Spenser Garrison Strategic Management 3/17/10 Case 1: Cola Wars Continue: Coke and Pepsi in 2006 The soft drink industry is very competitive for all companies involved. Recently the competition between established firms has only increased with the market nearing its saturation point. All companies in the industry, especially those thinking about entering, have to think about Porter’s 5-Forces model and the pressures it outlines; rivalry among establish firms, risk of entry by potential competitors, substitute products, suppliers, and buyers.
When talking about market share, PepsiCo and Coca-Cola have the lions share. They have dominated the industry over the past 40 years with Coca-Cola leading in the category in 2004 (C256). With little resistance from Cadbury Schweppes, the distant third largest company in the industry, the two companies’ main focus was to increase market demand by outdoing each other in promotions, advertisements, and corporate acquisitions. Rivalry and power struggle have defined the existence of PepsiCo and Coca-Cola, looking for a competitive advantage to gain an edge on the competition.
This rivalry has been to the benefit to the companies, the industry, and its consumers as a whole. Both have learned to not only stay afloat, but flourish in an industry that has constantly grown since Coca-Cola began advertising in 1891 (C258). They did this by increasing the demand in their products, and gaining brand loyalty by their consumers. In some instances, they were selling cases of Dasani (Coca-Cola) and Aquafina (PepsiCo) for less than the cost of bottling it (C267). The risk of entry by potential competitors isn’t a strong competitive pressure in the industry.
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PepsiCo and Coca-Cola dominate the industry with their brand name and distribution channels, which makes it difficult for new entrants to compete with these existing firms. High fixed costs of production facilities, logistics, and economies of scale also deter entry. It’s difficult for a new firm with a small production capacity, and a high cost structure to compete when, as soon as their product is introduced to the market, the two leading firms drop prices below your cost structure.
Pepsi and Coke’s economies of scale allows them to do this since it costs so much less for them to produce their products than it would a new company. Substitute products come from competitors outside of the soft drink industry. These include: coffee, sports drinks, bottled water, tea, and juices. This is an increasingly growing force since consumers are becoming more health conscious in society. Most people are thinking about what carbonated soft drinks do to their bodies and replace them with sports drinks which appear to be healthier.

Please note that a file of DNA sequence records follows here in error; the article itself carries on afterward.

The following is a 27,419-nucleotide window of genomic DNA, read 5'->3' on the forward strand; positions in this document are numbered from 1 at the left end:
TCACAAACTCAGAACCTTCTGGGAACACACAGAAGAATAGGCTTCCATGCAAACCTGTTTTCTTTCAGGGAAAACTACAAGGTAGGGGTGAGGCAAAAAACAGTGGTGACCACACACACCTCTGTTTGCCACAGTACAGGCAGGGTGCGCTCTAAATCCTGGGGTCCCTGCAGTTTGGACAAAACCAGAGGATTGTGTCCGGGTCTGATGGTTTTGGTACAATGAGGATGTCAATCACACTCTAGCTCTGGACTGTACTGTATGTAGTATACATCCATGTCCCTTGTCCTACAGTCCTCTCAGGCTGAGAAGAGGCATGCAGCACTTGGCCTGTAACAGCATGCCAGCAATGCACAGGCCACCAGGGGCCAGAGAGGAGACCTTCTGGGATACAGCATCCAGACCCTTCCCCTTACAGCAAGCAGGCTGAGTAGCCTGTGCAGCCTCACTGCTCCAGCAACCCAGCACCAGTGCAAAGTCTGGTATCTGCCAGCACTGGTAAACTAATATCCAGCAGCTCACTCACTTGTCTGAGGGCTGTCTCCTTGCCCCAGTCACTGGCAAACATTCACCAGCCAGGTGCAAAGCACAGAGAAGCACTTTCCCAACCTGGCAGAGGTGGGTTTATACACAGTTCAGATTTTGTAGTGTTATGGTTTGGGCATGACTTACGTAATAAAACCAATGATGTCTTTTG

These drinks also allow for a larger variety of flavors the appeal to different consumers (C263). Coffee and tea may also be substitutes for the consumer who drinks soda for the caffeine they contain. Consumers can switch to coffee to decrease the amount of sugar and carbonation. These also come in a larger variety of flavors provided companies, such as Starbucks, that have become extremely popular over the past 20 years. These substitutes are a large and powerful force in the industry, especially since the switching costs (the cost to switch from one product to the next) are essentially zero.
Supplies to the industry don’t hold much competitive pressure. Bottling and packaging of the product don’t hold much of a bargaining position in the industry. Coca-Cola’s CEO Roberto Goizueta looked to consolidate a large number of bottlers in 1986, creating an independent bottling subsidiary called Coca-Cola Enterprises (CCE), went public and sold 51% of its shares while retaining the remaining which enables Coke to have separate financial statements from CCE (C261). This vertical integration essentially made Coke its own bottler, which almost cut out suppliers entirely.
PepsiCo soon followed suit in the late 1980s with the Pepsi Bottling Group (PBG) and went public in 1999, retaining 35% of its shares (C261). By 2004 Coca-Cola had CCE bottling 80% of its North American bottle and can volume, while PepsiCo had PBG bottling 57% of their beverages in the region (C261). These consolidations took away much of suppliers’ bargaining power. The buyers of soft drinks range from Supermarkets, to mass retailers and supercenters, to gas stations. Soft drinks are sold to these stores which are, in turn, resold to customers.
Buyer power in the industry is very strong. Larger stores purchase soft drink in large volumes allowing them to buy at low prices. Gas stations have less bargaining power since they buy smaller quantities. Although soft drink demand is beginning to plateau which could cause a shift in bargaining power to the buyer because of decreasing demands in both Pepsi and Coke. Porter’s 5-Forces model completely encompasses all factors of the soft drink industry. It has shown that industry has been very profitable in earlier years, especially to Pepsi and Coke.